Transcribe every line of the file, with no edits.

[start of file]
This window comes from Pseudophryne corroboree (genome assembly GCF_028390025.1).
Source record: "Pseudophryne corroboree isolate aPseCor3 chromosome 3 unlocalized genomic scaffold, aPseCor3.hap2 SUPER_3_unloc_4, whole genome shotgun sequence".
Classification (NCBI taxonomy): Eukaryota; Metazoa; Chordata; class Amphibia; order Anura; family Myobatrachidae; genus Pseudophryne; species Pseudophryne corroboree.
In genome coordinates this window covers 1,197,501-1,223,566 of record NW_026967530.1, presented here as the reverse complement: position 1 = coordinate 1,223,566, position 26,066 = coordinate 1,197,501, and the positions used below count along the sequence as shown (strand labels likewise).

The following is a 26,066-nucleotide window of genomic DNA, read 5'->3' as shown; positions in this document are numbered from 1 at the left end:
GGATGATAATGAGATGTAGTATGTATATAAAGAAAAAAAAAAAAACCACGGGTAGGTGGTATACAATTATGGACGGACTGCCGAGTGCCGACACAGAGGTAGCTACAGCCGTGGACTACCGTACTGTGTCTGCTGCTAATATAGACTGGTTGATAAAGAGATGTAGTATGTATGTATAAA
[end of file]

This window comes from Pseudophryne corroboree (genome assembly GCF_028390025.1).
Source record: "Pseudophryne corroboree isolate aPseCor3 chromosome 3 unlocalized genomic scaffold, aPseCor3.hap2 SUPER_3_unloc_4, whole genome shotgun sequence".
Classification (NCBI taxonomy): Eukaryota; Metazoa; Chordata; class Amphibia; order Anura; family Myobatrachidae; genus Pseudophryne; species Pseudophryne corroboree.
In genome coordinates this window covers 1,197,501-1,223,566 of record NW_026967530.1, presented here as the reverse complement: position 1 = coordinate 1,223,566, position 26,066 = coordinate 1,197,501, and the positions used below count along the sequence as shown (strand labels likewise).

The following is a 26,066-nucleotide window of genomic DNA, read 5'->3' as shown; positions in this document are numbered from 1 at the left end:
GGATGATAATGAGATGTAGTATGTATATAAAGAAAAAAAAAAAAACCACGGGTAGGTGGTATACAATTATGGACGGACTGCCGAGTGCCGACACAGAGGTAGCTACAGCCGTGGACTACCGTACTGTGTCTGCTGCTAATATAGACTGGTTGATAAAGAGATGTAGTATGTATGTATAAA